Moreover, the growing domestic storm over the Trump administration’s alleged links to Russia during and after the 2016 campaign, and other scandals have all but paralysed the White House’s agenda and further distracted a presidency with a limited attention span. Finally, Trump’s ability to alienate friends and embrace foes has implications for bilateral relations as well as the emerging world order.
Against this reality, Modi’s forthcoming visit is an opportunity to strengthen ties and nip in the bud challenges for India-US relations. Team Modi should pursue short-term transactional deals and build on the long-term strategic partnership, which will bear fruition long after the Trump era is over.
In terms of transactional deals, the most advantageous one are related to energy. While not rubbing Washington’s nose in for rejecting the Paris agreement, New Delhi could take advantage of the fossil-fuel friendly administration. For instance, as India mulls privatization of its decrepit and ill-managed coal industry, it could ask the US administration and companies for investment, expertise and modern technology to enhance efficiency. Similarly, India, which has been seeking additional sources for natural gas, could increase imports from the US. However, the most lucrative transactional deal might well be a bold bid to buy the bankrupt US nuclear giant, Westinghouse. Even if this bid is unsuccessful, it has the potential to enhance India-US relations and the global nuclear industry in one shot, while also improving chances for India’s entry into the Nuclear Suppliers Group.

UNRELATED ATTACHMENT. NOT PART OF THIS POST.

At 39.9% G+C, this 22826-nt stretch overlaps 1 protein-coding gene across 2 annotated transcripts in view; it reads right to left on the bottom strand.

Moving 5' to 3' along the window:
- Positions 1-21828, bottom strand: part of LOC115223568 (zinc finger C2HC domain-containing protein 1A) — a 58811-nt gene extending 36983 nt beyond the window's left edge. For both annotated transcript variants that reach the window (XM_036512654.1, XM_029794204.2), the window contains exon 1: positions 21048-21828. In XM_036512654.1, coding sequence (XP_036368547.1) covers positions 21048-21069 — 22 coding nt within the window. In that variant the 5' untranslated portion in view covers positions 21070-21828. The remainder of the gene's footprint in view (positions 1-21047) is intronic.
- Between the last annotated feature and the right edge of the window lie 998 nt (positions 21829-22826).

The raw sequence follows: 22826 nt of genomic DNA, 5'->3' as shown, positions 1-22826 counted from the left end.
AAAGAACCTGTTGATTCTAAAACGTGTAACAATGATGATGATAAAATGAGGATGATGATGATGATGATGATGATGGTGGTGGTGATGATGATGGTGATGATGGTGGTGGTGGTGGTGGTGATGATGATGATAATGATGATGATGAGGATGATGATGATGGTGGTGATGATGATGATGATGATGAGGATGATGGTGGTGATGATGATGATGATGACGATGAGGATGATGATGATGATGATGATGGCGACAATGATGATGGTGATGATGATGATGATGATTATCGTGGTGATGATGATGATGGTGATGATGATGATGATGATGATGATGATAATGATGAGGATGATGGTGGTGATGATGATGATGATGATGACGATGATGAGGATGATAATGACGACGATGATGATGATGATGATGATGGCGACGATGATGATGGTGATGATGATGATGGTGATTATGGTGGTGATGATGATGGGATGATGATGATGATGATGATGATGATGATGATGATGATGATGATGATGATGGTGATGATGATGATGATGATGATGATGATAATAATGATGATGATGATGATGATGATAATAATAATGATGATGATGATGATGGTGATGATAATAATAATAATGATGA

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Simultaneously, Modi could also reach out to captains of the US industry, who are committed to the Paris Agreement and the driving force behind 21st century technologies and economy—in green energy, cyber and space security—by offering incentives to invest in joint ventures, which would allow them to make in India and the US simultaneously. It is no coincidence that in his annual haj to the mecca of capitalism Modi has made it a point to meet with top CEOs and visit corporate centers of innovation, technology and infrastructure.
Transactions apart, the White House is also keen to build closer cooperation on countering terrorism and “expand security cooperation in the Indo-Pacific region”. The latter is likely to be determined by reaching an understanding on the US conduct of so-called Freedom of Navigation Operations in India’s exclusive economic zone and on how Washington stands up to China’s antics in the region and its perspective on the One Belt, One Road plan.
While the visit has been billed as a “no-frills” summit and both sides are downplaying expectation, the outcome is likely to be substantive in setting the tone for future interactions. And that will begin by how Modi reacts to Trump’s handshake and how Trump deals with Modi’s bear hug. Watch closely.
W.P.S. Sidhu is visiting professor at New York University’s Center for Global Affairs and associate fellow at the Geneva Centre for Security Policy.